UberX driver threatens to sue ridesharing company after serious crash
Fan-Yee Suen, CTV Toronto
Published Tuesday, August 18, 2015 8:40PM EDT
A Toronto UberX driver is threatening to launch a seven-figure lawsuit against the ridesharing company after he was involved in a serious crash earlier this year that left him with chronic pain.
UberX driver Tawfiqul Alam was behind the wheel of his minivan when his vehicle was T-boned by another vehicle in the intersection of Woodbine Avenue and Queen Street East on June 9. According to the police report, the traffic signal was green when Alam's Toyota Sienna went through the intersection.
"A guy came across the red light and hit me bang on my side," Alam told CTV Toronto. "That was a serious accident."
Both Alam and his passenger were transported to hospital. Alam was later released but was still suffering from neck and back pain at the time.
Alam's minivan was also written-off. He filed a claim for property lost and medical rehabilitation benefits but his application was denied because he hadn't disclosed to his insurance company that he would be using his vehicle for commercial purposes.
"His insurance company has formally denied his claim saying that he is driving the vehicle for Uber and therefore a commercial-use purpose only," Alam's lawyer Isaac Zisckind said.
Alam appealed to Uber but says he hasn't received a response or compensation from the company.
He claims that when he first started driving for Uber, company officials said his personal auto insurance was adequate.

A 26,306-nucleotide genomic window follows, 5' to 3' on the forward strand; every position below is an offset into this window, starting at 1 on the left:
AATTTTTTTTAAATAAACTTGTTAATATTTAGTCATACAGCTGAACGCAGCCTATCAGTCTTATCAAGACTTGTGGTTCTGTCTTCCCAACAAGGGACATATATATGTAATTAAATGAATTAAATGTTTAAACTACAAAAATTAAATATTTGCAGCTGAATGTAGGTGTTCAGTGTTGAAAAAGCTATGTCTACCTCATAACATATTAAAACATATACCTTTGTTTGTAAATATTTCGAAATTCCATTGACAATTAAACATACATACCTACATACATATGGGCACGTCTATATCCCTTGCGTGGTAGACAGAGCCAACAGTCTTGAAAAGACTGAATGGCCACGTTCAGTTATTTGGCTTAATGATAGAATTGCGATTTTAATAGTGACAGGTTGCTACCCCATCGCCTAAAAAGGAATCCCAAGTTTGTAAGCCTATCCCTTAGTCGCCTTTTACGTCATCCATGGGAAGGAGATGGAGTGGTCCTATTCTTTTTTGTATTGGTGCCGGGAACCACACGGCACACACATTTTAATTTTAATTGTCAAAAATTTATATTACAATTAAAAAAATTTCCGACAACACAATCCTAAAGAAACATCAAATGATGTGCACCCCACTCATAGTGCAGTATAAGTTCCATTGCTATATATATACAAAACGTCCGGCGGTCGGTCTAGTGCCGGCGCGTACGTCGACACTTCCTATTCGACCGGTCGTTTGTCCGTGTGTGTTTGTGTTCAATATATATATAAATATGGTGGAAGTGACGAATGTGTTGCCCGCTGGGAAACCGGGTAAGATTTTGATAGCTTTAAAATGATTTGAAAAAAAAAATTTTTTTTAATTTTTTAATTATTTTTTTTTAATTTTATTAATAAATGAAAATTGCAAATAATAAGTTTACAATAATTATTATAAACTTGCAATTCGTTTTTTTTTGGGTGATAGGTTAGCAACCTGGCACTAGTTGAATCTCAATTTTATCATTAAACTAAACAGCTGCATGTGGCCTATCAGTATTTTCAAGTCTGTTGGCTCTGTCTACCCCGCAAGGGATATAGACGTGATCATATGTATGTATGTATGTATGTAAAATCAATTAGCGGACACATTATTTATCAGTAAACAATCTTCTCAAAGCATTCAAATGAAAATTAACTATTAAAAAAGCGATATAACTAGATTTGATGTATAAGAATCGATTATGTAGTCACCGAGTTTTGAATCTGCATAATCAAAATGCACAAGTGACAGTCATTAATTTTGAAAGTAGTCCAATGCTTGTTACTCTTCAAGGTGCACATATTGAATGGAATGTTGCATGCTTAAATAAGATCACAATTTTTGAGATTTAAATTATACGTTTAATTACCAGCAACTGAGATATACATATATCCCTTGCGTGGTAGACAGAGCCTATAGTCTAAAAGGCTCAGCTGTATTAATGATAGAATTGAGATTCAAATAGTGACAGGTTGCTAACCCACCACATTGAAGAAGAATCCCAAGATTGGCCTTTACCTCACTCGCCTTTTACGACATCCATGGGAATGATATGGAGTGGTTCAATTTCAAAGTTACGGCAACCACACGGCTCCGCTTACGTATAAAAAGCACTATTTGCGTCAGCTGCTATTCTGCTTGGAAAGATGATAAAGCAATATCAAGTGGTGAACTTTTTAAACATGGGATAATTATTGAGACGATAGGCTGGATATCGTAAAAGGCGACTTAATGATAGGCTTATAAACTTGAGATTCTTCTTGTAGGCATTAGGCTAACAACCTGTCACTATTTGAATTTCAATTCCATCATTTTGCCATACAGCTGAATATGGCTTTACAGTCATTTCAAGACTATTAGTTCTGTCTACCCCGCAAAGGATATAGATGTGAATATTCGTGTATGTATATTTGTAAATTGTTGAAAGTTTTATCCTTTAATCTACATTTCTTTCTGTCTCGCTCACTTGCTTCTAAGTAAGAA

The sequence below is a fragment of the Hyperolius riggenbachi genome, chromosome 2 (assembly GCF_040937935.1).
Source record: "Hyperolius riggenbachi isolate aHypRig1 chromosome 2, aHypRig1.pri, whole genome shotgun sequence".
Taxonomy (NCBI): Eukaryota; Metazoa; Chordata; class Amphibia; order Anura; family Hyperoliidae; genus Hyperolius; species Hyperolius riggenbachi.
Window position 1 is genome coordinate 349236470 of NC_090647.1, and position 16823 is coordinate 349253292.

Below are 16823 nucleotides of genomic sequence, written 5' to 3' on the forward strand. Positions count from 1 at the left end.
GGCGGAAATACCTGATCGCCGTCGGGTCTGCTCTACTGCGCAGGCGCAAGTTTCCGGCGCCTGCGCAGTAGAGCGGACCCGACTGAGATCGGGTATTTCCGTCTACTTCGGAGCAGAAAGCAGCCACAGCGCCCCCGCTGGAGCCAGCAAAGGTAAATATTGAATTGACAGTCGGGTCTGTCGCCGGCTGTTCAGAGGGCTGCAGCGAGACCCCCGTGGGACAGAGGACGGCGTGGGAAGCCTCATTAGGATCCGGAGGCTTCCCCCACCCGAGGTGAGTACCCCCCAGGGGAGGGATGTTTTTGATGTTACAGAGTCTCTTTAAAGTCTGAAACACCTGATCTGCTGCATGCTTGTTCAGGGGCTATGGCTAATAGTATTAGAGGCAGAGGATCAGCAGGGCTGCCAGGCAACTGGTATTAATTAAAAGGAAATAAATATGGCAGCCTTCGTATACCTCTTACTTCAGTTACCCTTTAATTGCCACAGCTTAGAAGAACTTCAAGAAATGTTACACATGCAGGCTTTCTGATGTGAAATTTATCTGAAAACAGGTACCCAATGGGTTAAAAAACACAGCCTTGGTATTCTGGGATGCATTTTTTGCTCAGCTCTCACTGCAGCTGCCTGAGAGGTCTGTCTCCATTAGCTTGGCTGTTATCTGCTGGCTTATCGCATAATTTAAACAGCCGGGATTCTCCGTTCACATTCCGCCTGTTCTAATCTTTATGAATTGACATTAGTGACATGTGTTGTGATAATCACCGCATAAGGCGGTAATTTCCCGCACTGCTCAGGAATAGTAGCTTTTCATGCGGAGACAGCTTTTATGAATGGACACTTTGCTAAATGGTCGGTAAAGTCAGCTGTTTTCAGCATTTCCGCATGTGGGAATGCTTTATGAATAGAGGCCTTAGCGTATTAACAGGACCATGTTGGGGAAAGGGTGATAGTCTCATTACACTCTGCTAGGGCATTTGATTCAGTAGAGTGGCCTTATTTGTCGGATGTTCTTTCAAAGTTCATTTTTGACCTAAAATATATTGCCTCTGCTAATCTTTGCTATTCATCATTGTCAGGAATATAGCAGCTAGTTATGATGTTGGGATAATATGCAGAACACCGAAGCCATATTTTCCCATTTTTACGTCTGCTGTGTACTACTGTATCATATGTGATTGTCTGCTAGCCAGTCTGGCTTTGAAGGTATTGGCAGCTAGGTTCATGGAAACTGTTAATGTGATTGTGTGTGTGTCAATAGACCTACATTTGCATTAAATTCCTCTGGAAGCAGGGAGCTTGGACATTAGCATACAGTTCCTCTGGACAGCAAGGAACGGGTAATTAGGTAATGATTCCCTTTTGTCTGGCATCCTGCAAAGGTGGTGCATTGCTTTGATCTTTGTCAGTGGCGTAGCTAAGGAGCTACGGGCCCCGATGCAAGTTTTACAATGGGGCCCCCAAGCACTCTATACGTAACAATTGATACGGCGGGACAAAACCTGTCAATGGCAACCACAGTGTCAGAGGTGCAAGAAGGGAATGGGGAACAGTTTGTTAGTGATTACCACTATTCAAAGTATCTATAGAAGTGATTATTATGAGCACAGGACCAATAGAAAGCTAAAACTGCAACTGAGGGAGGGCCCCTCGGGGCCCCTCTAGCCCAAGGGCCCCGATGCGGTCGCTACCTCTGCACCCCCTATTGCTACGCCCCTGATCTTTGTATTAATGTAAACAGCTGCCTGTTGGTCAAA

"They said, 'We are a billion dollar company, you don't have to be worried about that,'" Alam said.
In a statement to CTV Toronto, Uber says it is looking over Alam's case.
"While I can't share specifics on a particular incident, I can tell you that all UberX rides are insured with liability coverage. Our insurer reviews these claims and we are committed to helping drivers understand the resolution process," spokesperson Susie Heath said.
According to Alam's lawyer, this is a potentially precedent setting case as Uber is still a relatively new company.
"Uber is blowing up and you have to ensure yourself that you have the proper insurance available," Zisckind said.
Uber's third-party liability coverage is in the amount of $5 million. If a lawsuit is launched, Alam could sue for up to that amount.
With a report from CTV Toronto's Natalie Johnson